13. Pick up the (supposed) joker from the right,
and droP it onto the packet. Snap your fingers.
Perform a Double Turnover. The (apparent) top card
is now seen to be a 3. (The spectators assume the
tabled card to also be a 3.) TIlE EU'lSJZY. cotnn' 11 I 11-. .-11
eount Uled to concell the Clrd
14. Flip the double face down, then transfer the third tr~ the top of I four-
Clres picket. 'nM handUne ia
top two cards 8sone to the bottom of the packet. the al&le tor count1~ r _la_II.
(This restores the selections to their original Nold the pICket . . Ihown It
rt,ht. The rilht hind l"u11a
A-2-3 order.) Blow on the packet. Ask the specta- the t(lP Clrd; oft to the r1eht
tors if they know what this has sccomplished. They 0" tn. count or 1. !he hIInda
will say that it chan~ed the 3 back into the joker. COIN tolether. Ind thl rollow-
1~ Ictlonl tIkI pllee: the
Say, "Yes, that I B true - but since th1s is the end rlrat Clrd; co.ea below the pICket. and 1. taken tr:J the left
of the routine, I did it the hard way. !his three f1ncerl. Aa thil hlpPlnl. thl lett tbu.b puahlla the top two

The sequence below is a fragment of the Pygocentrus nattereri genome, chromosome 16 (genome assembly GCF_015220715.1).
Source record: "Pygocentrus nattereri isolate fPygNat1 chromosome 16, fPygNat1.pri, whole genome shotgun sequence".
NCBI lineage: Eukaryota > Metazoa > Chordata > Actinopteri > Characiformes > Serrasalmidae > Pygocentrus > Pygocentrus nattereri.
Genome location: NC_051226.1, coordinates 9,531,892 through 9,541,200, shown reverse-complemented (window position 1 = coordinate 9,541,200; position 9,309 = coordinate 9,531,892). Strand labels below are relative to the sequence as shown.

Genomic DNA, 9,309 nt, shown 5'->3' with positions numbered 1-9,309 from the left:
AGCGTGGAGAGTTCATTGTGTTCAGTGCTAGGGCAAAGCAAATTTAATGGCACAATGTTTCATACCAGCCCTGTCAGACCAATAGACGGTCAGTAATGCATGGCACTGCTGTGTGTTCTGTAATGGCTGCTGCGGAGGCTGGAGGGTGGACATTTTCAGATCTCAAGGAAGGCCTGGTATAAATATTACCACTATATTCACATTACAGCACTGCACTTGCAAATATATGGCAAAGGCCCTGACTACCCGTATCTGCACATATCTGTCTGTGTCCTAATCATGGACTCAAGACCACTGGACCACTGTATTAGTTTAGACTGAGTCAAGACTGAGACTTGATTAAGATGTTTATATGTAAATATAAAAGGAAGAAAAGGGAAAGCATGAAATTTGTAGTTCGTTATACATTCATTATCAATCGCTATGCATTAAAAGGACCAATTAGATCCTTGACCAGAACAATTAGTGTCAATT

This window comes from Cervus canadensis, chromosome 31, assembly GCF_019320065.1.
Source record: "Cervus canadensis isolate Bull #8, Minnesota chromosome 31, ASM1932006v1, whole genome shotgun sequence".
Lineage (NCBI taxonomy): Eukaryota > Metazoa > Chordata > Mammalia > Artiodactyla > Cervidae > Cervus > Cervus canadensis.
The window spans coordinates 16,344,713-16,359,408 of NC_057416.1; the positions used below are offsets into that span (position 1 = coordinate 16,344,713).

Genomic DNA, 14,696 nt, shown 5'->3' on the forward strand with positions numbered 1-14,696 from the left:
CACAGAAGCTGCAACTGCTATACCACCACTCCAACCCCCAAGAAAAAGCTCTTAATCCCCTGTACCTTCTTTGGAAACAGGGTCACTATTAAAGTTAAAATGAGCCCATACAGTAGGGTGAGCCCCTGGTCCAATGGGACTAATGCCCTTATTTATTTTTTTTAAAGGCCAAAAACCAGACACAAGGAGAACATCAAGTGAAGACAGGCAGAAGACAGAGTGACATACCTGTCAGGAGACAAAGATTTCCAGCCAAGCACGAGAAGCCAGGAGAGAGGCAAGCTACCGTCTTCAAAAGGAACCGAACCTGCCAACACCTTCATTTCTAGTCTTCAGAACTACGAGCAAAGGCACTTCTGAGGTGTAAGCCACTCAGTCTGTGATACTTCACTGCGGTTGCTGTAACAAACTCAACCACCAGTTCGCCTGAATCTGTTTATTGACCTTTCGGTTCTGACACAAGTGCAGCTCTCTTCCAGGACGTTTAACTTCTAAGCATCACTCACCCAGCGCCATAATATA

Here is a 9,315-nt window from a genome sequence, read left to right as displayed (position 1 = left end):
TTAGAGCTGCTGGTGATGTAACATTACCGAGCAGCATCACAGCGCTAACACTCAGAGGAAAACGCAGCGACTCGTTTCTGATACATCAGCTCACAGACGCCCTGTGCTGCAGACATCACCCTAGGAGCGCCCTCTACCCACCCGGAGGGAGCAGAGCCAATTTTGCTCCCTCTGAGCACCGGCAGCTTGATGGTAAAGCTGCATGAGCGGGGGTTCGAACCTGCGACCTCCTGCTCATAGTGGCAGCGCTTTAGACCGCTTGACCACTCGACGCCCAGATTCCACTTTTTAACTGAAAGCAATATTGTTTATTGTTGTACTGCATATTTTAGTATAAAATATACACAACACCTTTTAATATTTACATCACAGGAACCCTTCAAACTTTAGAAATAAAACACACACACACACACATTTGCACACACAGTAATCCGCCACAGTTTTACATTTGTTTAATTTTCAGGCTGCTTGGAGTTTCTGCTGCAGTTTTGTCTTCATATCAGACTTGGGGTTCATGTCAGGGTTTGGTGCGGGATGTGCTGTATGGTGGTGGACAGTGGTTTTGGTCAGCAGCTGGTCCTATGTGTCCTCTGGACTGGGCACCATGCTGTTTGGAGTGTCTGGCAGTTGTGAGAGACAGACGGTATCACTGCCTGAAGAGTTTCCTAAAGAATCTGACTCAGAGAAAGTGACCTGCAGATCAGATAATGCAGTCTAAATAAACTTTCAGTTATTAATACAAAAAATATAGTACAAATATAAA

'didn't cbange (turn up the three cards your rn (or tbrle. i f rln clnla are lnnrhed) clrd;a of ita C"'UP
to the rlcht. The r111iht blM takel the.e two carda, aquared!.
hand, spreadil'16 to display the selections) !n!! 0" tbl OOW'It ot ~2~ (IPPlnnU, OU',.I I1111Pl:J taken off flnt
one did1" (Point to the card being held by the thl top card; ot thl plcklt, tn." the MKt elrd on top at tt).
Po110111nc thll. JOU eenl,ll"e17 take the neltt cud 0" the count
spectator.) The spectator looks snd finds the of "3", tlMn tb. flnll1 card on top ot ell for the collnt of
held card to be the joker. Finis. """. The clrd WhIch w on top at the lun hili be'en IIbo1m
twlol. tbe urdCI) blUMn the HCOnd and bote- poIIUona
at tIM ltart OI_t bI _ dal'l~ thl count.
MASQUE is a new packet approach to the
"Universal Card" plot: a joker takes on
the appearance of three freely selected
cards, one at a time. Between changes,
the card reverts to its joker identity.
There is a surprise transposition for
the climax -- taking place in th~ spec-
tator's own hands.
There are no gimmicks, no duplicates,
not even any extra cards. You start and
end clean. No advance set-up required -
a ~ruly impromptu routin~ which can be
done with a borrowed deck under any


"MASQUE is a wonderful routine, that is

destined to become a classic of card
magic. I'll be using this."
-- John Thompson